February 10, 1997 | The University
City University of New York Chancellor W. Ann Reynolds told the first graduating class of the first community college in the Dominican Republic on January 31 that the graduates would “have a role in driving the economic engine of this region.”
Established in 1994 through a collaboration between CUNY’s LaGuardia Community College and the Universidad Autonoma de Santo Domingo (UASD), the new Centro Universitario Regional del Suroeste is located in the underdeveloped region of Barahona.
“By pursuing this college education, you have all asked for a hand in shaping the future,” Chancellor Reynolds said.
With an eye on developing the lushly beautiful area for tourism, the college’s first class of 32 students majored in travel and tourism and computer science.
Modeled on LaGuardia’s cooperative education curriculum, the new college requires that its students participate in two internships and take entrepreneurial courses to learn how to start their own businesses.
LaGuardia Community College President Raymond C. Bowen and UASD Rector Edylberto Cabral recently signed documents extending the international education partnership for another four years. President Bowen was among other distinguished speakers at the graduation.
In an address on “Public Higher Education and Dominican Immigrants at CUNY” on January 30 at the Universidad Autonoma de Santo Domingo’s main campus, Chancellor Reynolds said, “The Dominican Republic has a wellspring of gifted individuals who come to New York City. CUNY makes a welcome home for Dominicans; they are the largest immigrant group we currently have enrolled.”
In a time of increasing immigration, CUNY’s population mirrors New York City. Half the freshman class for the past two years was born outside of the 50 states. In the year 2000, the Hispanic population of New York City is expected to reach 29 percent, with the non- Hispanic white population at 35 percent. In recent years, no group has had a greater impact than Dominicans, the largest concentration of immigrants to arrive in New York City since 1970, with the rate of immigration increasing dramatically.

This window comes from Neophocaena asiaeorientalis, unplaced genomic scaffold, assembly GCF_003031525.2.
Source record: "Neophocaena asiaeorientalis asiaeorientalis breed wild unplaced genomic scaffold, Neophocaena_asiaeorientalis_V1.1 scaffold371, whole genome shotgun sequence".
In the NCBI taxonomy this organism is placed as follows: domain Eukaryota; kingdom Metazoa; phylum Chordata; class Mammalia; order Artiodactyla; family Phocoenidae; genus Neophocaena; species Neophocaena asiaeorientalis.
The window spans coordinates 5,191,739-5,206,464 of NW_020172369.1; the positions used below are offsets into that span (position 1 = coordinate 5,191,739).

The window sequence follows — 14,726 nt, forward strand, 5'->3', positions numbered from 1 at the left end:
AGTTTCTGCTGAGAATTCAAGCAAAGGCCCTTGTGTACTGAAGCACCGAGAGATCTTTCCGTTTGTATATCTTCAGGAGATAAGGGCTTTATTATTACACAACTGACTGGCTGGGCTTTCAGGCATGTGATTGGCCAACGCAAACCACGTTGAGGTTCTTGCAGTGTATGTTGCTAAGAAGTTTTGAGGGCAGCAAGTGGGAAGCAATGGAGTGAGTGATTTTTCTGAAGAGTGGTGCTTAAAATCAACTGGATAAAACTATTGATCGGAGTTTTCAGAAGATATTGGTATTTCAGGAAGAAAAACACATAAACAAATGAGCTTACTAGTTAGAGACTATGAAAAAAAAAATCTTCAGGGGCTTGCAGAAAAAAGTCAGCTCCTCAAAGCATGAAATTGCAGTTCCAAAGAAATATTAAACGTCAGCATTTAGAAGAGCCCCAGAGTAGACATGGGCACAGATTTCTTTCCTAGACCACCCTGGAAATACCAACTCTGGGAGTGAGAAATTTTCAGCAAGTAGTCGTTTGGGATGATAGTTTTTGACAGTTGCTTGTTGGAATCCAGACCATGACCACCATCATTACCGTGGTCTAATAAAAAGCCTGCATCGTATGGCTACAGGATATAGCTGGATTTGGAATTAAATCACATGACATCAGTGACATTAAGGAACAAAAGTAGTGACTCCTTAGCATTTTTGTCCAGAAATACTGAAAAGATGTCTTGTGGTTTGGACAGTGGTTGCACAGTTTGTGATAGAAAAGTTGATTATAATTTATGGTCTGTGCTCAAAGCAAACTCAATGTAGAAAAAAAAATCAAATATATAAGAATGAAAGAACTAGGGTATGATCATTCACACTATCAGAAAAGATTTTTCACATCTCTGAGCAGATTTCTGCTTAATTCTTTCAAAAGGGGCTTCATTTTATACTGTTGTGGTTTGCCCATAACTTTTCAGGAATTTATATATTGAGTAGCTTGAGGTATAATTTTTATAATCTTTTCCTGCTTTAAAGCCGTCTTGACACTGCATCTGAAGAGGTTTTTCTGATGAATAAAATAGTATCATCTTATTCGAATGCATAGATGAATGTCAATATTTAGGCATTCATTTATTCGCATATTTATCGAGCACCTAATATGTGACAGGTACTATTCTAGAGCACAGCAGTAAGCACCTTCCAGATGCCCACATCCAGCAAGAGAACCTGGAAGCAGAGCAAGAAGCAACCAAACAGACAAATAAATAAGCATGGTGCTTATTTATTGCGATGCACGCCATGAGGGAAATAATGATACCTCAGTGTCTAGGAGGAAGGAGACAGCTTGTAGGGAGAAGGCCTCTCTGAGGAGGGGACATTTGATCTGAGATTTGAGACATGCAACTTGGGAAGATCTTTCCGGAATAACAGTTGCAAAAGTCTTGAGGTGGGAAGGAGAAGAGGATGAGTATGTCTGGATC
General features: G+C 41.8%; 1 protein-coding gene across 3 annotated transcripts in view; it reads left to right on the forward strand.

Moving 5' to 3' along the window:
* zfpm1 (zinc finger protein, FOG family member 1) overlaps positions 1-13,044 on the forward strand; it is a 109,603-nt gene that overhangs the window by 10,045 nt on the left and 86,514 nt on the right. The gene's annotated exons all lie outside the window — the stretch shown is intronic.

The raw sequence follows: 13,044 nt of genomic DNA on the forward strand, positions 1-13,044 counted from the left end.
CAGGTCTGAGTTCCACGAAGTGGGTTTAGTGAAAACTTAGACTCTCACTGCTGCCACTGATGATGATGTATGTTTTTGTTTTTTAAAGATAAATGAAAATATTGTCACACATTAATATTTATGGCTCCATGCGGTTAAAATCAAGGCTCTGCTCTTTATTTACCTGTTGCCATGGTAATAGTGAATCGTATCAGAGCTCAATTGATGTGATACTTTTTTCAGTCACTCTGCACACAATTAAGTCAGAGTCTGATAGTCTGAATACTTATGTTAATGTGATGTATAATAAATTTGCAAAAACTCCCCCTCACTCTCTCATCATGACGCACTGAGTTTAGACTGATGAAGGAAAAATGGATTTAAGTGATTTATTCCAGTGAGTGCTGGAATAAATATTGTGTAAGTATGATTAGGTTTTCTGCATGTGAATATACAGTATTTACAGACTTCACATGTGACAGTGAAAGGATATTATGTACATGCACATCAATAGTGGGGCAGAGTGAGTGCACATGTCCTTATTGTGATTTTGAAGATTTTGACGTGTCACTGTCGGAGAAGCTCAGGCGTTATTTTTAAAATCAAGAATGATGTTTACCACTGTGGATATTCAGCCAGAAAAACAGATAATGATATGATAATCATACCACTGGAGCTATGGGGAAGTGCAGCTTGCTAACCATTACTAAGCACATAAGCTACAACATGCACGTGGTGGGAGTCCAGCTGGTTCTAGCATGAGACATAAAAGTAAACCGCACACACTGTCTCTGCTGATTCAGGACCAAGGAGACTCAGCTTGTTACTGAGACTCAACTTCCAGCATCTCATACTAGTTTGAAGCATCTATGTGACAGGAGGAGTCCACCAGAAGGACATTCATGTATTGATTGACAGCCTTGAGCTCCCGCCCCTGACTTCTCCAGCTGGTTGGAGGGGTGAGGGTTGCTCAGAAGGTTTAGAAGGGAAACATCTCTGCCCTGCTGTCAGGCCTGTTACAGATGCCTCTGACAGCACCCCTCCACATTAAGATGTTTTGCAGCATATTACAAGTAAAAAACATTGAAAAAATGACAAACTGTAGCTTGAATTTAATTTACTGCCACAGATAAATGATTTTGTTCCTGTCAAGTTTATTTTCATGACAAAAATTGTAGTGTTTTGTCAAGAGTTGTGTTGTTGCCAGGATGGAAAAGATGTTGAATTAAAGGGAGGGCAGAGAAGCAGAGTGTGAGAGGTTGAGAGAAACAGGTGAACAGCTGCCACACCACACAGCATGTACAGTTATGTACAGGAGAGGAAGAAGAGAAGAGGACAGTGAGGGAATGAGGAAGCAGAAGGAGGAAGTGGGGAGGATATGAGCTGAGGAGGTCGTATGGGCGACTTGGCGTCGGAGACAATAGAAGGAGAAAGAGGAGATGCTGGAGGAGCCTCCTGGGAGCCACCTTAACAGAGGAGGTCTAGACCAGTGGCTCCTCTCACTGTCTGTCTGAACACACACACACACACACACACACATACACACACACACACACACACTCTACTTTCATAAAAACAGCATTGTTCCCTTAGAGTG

The history, language and literature of Caribbean nations, including the Dominican Republic, are more a part of the United States today than ever before, Chancellor Reynolds said.
“The City University is poised to become a leader as Caribbean culture is made an integral part of the national curriculum,” she said, noting that CUNY is especially well suited to accomplish this because of its location, its student population and its faculty talents and research interests.
Among CUNY’s educational opportunities in this area, she cited:
- the Dominican Studies Institute, headed by Professor Silvio Torres-Saillant, who also addressed the gathering;
- the study-abroad programs in Latin America and the Caribbean, including one in Santo Domingo;
- the Center for Puerto Rican Studies, the only university-based research institute in the U.S. dedicated to the interdisciplinary study of the Puerto Rican experience;
- the Inter-University Program for Latino Research, which brings together eight Latino research centers focusing on social policy concerns on the national and international levels;
- CUNY’s Hostos Community College, a bilingual college in the South Bronx, where degree candidates whose first language is Spanish can begin their academic studies while gradually learning to use English through a series of English-as-a-Second-Language classes. It also offers a large number of adult education and language immersion programs for non-degree students living in the largely Dominican neighborhoods of the South Bronx.